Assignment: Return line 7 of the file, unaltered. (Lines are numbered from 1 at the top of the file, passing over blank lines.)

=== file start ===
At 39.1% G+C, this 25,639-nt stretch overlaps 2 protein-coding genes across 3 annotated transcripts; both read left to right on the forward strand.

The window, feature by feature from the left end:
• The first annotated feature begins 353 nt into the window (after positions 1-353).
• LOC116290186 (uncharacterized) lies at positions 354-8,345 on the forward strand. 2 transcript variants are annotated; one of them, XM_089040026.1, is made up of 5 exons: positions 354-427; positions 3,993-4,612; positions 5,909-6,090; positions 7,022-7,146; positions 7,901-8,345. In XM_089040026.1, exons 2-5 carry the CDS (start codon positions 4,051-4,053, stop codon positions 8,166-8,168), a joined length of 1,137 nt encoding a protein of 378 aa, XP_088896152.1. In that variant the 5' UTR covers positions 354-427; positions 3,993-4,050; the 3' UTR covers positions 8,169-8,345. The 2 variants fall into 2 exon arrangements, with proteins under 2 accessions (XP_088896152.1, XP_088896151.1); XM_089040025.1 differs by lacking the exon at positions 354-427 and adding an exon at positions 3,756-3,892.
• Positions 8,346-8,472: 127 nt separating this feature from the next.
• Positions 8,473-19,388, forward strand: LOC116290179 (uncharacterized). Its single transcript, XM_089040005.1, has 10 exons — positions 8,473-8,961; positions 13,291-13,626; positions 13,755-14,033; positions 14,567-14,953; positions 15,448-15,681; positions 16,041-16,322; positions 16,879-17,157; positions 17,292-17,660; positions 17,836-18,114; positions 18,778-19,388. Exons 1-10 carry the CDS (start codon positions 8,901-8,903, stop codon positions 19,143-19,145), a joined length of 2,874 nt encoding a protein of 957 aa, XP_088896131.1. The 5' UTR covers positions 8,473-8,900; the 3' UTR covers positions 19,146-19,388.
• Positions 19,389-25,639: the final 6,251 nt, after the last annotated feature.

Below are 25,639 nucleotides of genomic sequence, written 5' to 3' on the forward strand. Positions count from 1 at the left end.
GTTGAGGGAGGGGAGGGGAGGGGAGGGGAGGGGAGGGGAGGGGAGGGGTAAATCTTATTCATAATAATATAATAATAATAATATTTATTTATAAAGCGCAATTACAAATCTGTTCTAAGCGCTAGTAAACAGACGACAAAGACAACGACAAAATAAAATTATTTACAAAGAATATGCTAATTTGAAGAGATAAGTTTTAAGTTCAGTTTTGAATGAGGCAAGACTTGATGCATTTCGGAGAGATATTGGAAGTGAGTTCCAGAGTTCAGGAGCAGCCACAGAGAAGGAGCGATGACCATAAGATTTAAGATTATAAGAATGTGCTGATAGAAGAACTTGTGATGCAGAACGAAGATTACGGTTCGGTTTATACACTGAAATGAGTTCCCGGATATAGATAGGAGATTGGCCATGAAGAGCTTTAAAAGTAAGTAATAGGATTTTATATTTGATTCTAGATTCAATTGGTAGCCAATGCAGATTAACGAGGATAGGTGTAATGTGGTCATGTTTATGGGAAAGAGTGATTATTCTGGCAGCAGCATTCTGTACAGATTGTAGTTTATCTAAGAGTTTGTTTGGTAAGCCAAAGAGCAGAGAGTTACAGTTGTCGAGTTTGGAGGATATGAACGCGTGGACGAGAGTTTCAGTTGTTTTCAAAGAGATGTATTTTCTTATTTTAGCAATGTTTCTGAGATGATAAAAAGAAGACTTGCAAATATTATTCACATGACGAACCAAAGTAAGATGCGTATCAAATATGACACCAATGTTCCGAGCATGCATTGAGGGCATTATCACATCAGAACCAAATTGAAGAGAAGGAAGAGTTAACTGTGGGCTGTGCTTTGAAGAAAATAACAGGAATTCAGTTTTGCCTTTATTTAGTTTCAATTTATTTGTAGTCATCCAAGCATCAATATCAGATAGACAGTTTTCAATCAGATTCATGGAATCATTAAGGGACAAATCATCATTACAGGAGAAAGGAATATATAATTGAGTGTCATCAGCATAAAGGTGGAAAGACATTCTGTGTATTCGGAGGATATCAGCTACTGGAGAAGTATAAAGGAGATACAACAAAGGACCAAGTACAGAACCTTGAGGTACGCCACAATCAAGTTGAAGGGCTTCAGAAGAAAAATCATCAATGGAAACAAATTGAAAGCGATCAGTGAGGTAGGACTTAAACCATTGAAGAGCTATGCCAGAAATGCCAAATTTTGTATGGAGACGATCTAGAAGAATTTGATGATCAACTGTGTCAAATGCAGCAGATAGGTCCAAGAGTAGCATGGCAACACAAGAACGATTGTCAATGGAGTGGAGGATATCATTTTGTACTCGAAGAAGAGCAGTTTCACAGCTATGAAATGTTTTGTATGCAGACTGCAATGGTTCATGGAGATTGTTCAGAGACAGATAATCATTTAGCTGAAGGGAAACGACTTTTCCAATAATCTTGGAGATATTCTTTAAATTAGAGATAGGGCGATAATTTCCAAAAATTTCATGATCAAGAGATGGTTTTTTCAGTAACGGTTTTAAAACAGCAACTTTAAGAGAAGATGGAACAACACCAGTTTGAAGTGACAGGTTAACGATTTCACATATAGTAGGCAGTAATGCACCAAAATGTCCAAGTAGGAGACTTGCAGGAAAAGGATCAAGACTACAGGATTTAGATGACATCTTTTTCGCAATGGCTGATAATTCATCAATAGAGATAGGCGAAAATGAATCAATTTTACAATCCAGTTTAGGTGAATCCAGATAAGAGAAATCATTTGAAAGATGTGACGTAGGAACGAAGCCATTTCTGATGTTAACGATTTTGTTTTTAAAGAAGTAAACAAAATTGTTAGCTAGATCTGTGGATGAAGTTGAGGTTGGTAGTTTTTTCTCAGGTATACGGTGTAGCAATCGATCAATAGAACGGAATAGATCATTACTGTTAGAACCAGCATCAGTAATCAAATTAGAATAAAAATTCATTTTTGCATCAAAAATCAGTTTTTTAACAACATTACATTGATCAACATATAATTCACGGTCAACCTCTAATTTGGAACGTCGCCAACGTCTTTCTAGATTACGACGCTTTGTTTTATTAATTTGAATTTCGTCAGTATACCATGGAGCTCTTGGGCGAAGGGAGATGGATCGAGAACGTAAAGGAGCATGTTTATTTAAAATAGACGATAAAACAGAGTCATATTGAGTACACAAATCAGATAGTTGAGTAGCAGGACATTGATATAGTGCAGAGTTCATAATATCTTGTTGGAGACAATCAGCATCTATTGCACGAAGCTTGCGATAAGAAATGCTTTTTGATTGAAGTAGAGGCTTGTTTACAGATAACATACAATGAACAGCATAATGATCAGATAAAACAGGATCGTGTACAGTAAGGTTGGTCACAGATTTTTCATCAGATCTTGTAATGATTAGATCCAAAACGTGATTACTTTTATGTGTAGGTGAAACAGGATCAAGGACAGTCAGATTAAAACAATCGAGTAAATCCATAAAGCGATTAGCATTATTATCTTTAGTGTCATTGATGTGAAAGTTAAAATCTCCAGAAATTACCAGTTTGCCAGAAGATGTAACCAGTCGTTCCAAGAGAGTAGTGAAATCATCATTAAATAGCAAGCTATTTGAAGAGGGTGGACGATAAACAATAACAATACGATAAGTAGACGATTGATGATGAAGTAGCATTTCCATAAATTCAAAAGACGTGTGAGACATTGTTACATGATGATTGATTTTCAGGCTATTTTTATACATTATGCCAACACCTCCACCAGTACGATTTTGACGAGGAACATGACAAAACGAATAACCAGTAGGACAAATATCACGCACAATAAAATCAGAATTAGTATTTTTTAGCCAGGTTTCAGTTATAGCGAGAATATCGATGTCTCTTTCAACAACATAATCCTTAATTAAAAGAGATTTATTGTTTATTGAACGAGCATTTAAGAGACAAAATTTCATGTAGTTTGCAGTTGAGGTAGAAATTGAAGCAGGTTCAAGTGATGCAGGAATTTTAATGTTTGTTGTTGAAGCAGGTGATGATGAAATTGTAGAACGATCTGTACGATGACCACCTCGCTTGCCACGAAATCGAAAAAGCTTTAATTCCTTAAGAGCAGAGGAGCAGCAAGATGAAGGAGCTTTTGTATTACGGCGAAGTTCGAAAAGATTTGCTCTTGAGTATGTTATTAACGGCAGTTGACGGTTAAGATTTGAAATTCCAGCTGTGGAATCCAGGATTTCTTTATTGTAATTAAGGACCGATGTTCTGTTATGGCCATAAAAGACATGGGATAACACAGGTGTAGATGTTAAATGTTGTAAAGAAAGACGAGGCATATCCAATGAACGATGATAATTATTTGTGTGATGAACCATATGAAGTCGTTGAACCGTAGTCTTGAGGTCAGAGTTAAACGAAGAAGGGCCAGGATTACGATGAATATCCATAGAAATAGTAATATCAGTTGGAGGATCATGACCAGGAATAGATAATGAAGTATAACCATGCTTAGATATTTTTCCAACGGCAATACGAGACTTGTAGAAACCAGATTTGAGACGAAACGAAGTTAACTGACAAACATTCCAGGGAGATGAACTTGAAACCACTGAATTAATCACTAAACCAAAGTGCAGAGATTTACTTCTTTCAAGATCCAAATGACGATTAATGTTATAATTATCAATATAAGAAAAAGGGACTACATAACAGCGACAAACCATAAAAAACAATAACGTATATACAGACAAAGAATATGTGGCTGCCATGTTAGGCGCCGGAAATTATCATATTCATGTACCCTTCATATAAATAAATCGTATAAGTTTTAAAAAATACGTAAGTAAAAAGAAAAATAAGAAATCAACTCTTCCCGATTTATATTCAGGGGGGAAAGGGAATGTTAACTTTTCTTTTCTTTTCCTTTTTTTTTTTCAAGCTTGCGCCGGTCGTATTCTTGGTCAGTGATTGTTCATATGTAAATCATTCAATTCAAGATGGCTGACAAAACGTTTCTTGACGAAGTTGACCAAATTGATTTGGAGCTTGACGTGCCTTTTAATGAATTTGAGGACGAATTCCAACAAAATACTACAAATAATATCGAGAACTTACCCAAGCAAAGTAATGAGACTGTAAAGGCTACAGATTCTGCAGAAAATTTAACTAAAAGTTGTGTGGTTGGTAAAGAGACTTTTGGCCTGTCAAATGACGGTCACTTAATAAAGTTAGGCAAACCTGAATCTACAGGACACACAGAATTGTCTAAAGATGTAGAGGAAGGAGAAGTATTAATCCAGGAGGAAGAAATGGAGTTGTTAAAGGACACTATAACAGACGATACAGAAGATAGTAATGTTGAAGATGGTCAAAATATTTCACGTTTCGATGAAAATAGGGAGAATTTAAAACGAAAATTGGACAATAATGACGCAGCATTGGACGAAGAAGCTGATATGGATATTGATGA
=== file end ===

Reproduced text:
• Positions 19,389-25,639: the final 6,251 nt, after the last annotated feature.